Decoding the Doctrine of Antecedent Debt : A Condition to Preference – Pathik Choudhury, Advocate

Section 43 of the Insolvency and Bankruptcy Code, 2016 (IBC) defines a transaction as a “preferential transaction” if the transaction is in relation to transfer of the property or interest of the Corporate Debtor for the benefit of a creditor, surety or guarantor “in relation to an antecedent debt” and if the transaction has the effect of putting such creditor, surety or guarantor in a beneficial position in the distribution of assets as prescribed under Section 53 of the IBC. Further, the transaction ought to have taken place two years prior to the insolvency commencement date in the case of a related party, or one year otherwise. However, the IBC does not specify when a “debt” should be treated as an “antecedent” debt.

Bad Bank kicks off with Jaypee for systemic resolution of large complex assets – By Kajal Bhatia, Legal Analyst at India Debt Resolution Company Ltd.

The Hon'ble NCLT Principal Bench, Delhi approved the Resolution Plan on 07.03.2023. Jaypee Infratech Limited becomes the first acquisition of India’s revolutionary Bad Bank, signalling a promising future for distressed assets. The Bad Bank, which is a twin structure comprising of National Asset Reconstruction Company Limited (NARCL) and India Debt Resolution Company Limited (IDRCL), has been established to facilitate the effective resolution of large and complex non-performing assets (NPAs), in line with the announcement made by the Hon'ble Finance Minister in the Union Budget of February 2021.

The stamp duty payable during assignation of debt by Asset Reconstruction Companies – By Adv. Haaris Moosa

In Phoenix Arc Private Limited, Mumbai Vs. M/S. Cherupushpam Films Pvt Limited, Ernakulam (2023) 48 NCLT (hereafter Phoenix ARC) the question raised before the NCLT, Kochi Bench was whether stamp duty has to be paid on a deed assigning debt to an Asset Reconstruction Company (ARC).  The NCLT Kochi Bench has held that the ARC is bound to pay the appropriate stamp duty as per the relevant state legislation, in this case the Kerala Stamp Act, 1959 (KSA, 1959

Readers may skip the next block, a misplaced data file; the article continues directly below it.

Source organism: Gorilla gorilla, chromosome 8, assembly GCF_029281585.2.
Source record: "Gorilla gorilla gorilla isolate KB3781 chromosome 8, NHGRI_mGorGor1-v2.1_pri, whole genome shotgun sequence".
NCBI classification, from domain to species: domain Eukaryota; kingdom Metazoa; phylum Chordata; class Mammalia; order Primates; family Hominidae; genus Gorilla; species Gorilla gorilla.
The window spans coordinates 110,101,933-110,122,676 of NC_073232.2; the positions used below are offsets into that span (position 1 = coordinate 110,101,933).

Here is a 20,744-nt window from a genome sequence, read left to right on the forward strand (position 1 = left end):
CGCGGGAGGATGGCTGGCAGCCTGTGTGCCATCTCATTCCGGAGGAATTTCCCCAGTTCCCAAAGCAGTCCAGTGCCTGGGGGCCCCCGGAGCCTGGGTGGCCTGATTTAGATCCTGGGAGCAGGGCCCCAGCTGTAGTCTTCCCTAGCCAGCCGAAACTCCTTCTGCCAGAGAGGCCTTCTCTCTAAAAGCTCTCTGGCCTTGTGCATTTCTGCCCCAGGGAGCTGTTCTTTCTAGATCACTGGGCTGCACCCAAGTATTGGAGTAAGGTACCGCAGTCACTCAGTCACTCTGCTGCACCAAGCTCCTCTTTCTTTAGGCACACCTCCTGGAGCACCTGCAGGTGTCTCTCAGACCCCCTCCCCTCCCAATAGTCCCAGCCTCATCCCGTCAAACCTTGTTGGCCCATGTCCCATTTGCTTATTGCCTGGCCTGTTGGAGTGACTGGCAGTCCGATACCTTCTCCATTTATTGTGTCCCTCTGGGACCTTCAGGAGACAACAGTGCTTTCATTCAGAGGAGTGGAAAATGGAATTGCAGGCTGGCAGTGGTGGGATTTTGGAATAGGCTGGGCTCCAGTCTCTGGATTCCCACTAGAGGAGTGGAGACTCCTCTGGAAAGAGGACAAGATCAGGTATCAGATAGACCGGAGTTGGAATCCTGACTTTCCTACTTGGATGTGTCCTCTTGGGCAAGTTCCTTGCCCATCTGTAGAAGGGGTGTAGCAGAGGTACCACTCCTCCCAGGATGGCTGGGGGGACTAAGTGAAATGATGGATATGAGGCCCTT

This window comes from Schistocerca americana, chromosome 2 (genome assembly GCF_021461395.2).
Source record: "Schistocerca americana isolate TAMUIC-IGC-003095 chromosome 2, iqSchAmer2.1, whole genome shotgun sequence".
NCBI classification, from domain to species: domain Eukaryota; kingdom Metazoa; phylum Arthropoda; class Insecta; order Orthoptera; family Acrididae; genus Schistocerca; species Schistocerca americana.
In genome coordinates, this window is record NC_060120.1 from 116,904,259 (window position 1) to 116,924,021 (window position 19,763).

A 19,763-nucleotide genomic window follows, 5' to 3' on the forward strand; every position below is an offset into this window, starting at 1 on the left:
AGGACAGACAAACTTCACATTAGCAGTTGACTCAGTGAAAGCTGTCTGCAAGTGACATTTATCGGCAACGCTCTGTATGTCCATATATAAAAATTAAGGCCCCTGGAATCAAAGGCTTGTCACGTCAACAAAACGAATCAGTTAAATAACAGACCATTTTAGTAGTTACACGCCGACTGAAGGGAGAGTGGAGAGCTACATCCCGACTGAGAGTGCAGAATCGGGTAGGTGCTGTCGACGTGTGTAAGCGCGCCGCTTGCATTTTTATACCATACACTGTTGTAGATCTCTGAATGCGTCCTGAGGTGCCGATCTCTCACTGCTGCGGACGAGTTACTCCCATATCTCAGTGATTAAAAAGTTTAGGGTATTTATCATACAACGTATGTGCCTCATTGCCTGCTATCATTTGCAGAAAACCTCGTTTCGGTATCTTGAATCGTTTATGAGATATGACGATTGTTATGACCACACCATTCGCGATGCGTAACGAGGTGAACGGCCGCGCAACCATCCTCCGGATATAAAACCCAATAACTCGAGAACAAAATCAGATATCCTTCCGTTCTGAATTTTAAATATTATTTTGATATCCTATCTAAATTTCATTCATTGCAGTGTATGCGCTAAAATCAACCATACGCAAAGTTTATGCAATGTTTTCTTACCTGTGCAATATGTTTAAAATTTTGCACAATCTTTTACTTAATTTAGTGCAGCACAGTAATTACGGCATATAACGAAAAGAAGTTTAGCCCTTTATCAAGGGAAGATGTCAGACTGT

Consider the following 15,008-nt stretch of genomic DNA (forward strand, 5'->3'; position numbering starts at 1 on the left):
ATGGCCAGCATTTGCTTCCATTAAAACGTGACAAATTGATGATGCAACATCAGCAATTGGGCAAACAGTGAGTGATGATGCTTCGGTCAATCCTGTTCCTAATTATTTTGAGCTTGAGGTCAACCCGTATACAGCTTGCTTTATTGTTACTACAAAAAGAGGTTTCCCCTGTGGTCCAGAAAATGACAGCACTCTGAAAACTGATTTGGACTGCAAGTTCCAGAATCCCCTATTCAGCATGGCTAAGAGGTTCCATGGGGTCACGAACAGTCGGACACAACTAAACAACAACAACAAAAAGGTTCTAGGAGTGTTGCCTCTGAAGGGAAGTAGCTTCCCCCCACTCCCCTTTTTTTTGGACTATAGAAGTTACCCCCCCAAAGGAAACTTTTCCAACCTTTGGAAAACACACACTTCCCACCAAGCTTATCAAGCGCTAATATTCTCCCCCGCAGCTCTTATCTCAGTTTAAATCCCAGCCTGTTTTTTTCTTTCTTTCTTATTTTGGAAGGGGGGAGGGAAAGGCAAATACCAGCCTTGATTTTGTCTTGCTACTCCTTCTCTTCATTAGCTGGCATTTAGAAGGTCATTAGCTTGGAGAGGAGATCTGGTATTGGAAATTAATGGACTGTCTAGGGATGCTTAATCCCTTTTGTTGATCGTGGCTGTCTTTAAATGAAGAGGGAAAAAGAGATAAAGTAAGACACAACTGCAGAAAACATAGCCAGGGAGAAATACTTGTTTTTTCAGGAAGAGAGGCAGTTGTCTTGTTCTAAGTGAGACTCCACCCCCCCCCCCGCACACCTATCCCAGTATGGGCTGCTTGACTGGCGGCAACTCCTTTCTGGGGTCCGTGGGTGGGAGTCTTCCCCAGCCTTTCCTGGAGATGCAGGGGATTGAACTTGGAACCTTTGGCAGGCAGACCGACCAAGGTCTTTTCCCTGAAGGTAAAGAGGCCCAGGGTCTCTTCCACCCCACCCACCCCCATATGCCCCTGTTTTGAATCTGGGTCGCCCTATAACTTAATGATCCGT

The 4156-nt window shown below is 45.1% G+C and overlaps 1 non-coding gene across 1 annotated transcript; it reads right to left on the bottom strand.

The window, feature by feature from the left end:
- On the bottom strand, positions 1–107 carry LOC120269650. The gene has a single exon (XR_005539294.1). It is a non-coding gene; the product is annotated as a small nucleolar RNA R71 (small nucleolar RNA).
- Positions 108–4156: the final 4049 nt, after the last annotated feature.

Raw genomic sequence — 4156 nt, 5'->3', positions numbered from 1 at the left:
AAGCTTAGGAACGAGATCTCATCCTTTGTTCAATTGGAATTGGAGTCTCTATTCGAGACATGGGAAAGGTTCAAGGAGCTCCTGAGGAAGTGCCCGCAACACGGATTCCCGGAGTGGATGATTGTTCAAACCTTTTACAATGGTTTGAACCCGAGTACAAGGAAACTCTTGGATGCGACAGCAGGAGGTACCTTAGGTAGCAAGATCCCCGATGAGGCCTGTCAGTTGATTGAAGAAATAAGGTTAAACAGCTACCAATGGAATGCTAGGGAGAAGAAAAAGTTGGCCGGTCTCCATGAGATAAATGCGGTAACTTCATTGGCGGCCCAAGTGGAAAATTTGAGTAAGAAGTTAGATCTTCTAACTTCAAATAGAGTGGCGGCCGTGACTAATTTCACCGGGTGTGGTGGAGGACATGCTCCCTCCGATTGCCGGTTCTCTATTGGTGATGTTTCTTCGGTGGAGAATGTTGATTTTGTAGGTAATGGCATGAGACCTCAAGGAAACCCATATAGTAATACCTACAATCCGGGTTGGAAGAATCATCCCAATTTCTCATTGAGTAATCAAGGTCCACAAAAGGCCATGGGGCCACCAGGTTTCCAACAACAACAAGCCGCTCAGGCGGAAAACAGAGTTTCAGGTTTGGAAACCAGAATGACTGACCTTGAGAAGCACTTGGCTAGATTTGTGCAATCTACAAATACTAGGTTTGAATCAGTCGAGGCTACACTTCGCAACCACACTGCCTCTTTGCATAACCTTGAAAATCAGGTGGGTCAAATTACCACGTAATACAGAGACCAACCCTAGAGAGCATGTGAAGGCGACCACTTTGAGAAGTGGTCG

EPFO Vs Banks – The Priority in Payment of Debts – By Chidambaram Ramesh

Recently, the Madras High Court ruled that the banks claiming as secured creditors under the SARFAESI Act cannot seek a ‘first charge’ over the lien on the money deposit because the lien is not covered under the SARFAESI Act as a security interest.  Two arguments support the ruling of the Madras High Court.  First, the term “lien” is notably omitted from Section 2(z)(f) of the SARFAESI Act.  Second, Section 31 of the SARFAESI Act specifies that the Act’s provisions do not apply to the lien.

Personal Guarantors’ Insolvency: An Analysis of Recent Judicial Trends – Adv. Akshay Goel and Adv. Nipun Gautam

The problem with this interpretation of Section 96 is two fold; firstly, the presumption that a liability under Section 66-67 of IBC is a future debt, and secondly, a practical impossibility arising out of the judgment. Addressing the first, it is pointed out that under Section 66, a resolution professional reports such transactions which in his opinion are fraudulent in nature and seeks a direction that the management of the corporate debtor be directed to make contribution to the assets of the corporate debtor to the extent of the impact of such fraudulent transactions.

Treatment of Auto Loan charge by Loan Financers under the Insolvency Code – By Adv. Gaurav Mitra and Adv. Lavanya Pathak

Pending consideration by the Supreme Court of India, the decision in the case of Volkswagen Finance Pvt. Ltd. v. Sree Balaji Printopack Pvt. Ltd. (2020) 302 NCLAT will have a colossal effect on the auto loan industry of the country. The matter, currently being heard by a bench headed by Justice DY Chandrachud, shall be determinative of the legal position regarding the admissibility of a ‘claim’ before the liquidator, based on a hypothecation ‘charge’ over a vehicle where the charge is registered with the Regional Transport Office under VAHAN, in accordance with Section 51 of the Motor Vehicle Act, 1988. While the NCLAT has answered the said question in the negative, stating that registration with the Registrar of Companies under Section 77(3) of the Companies Act is necessary, the authors are of the view that the same is neither a legal requirement nor does it bode harmoniously with the scheme of applicable laws.

A Critical Analysis of NCLAT’s Recent Decision on Provident Fund Dues- By Chidambaram Ramesh

This article explains and evaluates the recent judgement of the NCLAT in Mr B.Parameshwara Udpa, RP of M/s Easun Reyrolle Ltd. vs. Assistant Provident Fund Commissioner, EPFO.[1] Initially, the article describes the case’s facts.  Second, the article explains and analyses the NCLAT’s ruling, including how the decision contradicts the language and spirit of the Insolvency legislation and Supreme Court decisions.  The article finishes with some views on the repercussions and negative impacts of the ruling on workers’ social security rights.